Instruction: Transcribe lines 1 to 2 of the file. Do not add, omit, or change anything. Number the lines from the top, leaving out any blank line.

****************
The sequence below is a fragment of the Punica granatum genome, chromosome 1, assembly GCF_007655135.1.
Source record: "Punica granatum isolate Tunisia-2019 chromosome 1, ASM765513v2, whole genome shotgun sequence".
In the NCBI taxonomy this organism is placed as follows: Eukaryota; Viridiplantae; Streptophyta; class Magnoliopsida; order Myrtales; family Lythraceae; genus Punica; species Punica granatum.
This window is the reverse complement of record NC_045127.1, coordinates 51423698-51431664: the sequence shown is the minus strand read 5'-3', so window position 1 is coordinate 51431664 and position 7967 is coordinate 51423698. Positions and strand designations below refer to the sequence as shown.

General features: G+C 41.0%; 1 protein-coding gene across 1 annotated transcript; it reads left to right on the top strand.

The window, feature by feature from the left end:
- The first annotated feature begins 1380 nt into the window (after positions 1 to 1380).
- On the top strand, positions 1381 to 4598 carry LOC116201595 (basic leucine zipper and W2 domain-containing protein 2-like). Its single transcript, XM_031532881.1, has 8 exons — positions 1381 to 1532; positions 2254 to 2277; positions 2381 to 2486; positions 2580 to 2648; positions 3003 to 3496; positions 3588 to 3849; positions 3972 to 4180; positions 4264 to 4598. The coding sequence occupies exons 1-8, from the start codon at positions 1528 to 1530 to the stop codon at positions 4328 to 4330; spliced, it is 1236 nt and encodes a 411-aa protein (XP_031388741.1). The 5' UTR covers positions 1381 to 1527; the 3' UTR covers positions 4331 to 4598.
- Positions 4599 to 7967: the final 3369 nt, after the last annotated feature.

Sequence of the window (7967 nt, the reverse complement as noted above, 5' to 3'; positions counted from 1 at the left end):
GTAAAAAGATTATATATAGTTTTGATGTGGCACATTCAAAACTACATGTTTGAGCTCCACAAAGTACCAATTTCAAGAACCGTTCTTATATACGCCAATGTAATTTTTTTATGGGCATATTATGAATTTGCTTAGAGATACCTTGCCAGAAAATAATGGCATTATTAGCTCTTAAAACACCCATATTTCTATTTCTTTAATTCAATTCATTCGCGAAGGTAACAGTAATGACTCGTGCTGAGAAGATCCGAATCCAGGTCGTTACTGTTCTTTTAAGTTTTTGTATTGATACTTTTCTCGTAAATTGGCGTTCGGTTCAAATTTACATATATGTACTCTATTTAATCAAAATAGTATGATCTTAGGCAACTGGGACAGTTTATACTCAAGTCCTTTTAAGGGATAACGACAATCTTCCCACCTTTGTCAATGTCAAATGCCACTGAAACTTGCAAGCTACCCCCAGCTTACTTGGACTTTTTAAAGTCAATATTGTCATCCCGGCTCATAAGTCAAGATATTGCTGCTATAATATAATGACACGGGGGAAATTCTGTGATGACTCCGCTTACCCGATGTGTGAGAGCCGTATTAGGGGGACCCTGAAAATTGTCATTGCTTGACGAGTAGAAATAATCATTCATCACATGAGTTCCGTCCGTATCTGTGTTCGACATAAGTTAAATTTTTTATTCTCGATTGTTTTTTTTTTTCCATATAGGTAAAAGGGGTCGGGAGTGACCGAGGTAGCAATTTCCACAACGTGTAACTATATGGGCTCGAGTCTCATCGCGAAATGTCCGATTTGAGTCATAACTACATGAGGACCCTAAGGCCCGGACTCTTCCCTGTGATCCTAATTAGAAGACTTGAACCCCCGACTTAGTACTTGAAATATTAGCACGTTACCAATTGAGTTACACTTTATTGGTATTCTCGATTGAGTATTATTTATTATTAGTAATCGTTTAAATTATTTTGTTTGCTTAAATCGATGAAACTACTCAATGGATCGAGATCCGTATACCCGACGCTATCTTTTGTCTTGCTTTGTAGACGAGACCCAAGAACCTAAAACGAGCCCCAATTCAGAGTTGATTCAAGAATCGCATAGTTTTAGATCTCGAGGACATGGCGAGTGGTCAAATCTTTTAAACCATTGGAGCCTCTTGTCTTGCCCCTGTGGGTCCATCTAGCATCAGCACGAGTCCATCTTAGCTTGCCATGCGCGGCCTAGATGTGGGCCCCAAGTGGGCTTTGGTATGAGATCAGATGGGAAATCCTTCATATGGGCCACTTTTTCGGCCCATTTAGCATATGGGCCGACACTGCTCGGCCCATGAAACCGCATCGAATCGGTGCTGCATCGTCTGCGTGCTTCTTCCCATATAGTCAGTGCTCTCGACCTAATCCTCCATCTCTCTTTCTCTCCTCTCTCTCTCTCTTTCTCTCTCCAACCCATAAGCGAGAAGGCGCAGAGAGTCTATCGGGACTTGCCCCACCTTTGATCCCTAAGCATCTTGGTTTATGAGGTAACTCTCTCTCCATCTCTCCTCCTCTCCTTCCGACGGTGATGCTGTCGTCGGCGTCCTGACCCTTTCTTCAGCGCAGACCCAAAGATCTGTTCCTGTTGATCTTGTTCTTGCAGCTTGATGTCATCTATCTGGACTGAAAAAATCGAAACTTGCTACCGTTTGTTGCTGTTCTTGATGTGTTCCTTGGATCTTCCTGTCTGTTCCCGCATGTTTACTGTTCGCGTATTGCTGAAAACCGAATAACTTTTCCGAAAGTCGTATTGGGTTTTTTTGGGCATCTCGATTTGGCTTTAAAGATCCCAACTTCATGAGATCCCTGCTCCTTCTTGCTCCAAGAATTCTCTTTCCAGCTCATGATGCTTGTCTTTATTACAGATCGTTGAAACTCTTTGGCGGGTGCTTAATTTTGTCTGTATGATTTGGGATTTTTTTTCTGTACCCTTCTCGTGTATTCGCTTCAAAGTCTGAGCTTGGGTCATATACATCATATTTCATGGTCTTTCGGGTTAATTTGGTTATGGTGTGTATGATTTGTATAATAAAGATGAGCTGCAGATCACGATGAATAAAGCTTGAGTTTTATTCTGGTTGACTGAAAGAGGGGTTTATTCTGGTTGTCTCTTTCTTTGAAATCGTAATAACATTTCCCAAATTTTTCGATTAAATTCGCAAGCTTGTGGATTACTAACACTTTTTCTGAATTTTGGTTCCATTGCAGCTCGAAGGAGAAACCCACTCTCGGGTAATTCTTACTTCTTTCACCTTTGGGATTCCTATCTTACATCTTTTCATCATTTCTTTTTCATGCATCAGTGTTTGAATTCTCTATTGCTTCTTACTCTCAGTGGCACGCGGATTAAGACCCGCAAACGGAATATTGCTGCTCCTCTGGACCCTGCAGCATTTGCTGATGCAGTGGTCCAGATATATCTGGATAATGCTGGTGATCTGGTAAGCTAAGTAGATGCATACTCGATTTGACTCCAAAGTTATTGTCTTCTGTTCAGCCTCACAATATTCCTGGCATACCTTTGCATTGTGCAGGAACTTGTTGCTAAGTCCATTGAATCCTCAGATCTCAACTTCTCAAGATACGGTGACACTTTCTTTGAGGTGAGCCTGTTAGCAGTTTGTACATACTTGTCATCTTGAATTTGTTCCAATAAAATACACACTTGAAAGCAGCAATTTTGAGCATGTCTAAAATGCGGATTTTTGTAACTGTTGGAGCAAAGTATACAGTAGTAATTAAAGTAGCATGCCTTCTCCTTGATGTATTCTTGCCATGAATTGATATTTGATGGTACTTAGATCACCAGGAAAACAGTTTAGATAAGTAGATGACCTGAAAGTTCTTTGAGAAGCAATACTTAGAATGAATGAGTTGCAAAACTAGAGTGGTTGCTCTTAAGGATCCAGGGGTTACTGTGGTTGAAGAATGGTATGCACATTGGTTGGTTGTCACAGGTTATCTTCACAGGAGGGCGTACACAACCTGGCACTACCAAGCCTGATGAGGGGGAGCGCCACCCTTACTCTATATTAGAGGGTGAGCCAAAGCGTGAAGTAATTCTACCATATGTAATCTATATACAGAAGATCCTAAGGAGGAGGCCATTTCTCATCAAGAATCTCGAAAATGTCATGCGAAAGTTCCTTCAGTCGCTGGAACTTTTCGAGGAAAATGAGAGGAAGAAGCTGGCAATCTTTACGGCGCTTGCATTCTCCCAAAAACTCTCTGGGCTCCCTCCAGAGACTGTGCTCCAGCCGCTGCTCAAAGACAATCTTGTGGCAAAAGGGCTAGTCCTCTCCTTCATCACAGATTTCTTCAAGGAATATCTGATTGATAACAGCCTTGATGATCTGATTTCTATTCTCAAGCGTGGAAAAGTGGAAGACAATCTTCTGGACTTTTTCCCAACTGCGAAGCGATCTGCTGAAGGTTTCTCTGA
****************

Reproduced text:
The sequence below is a fragment of the Punica granatum genome, chromosome 1, assembly GCF_007655135.1.
Source record: "Punica granatum isolate Tunisia-2019 chromosome 1, ASM765513v2, whole genome shotgun sequence".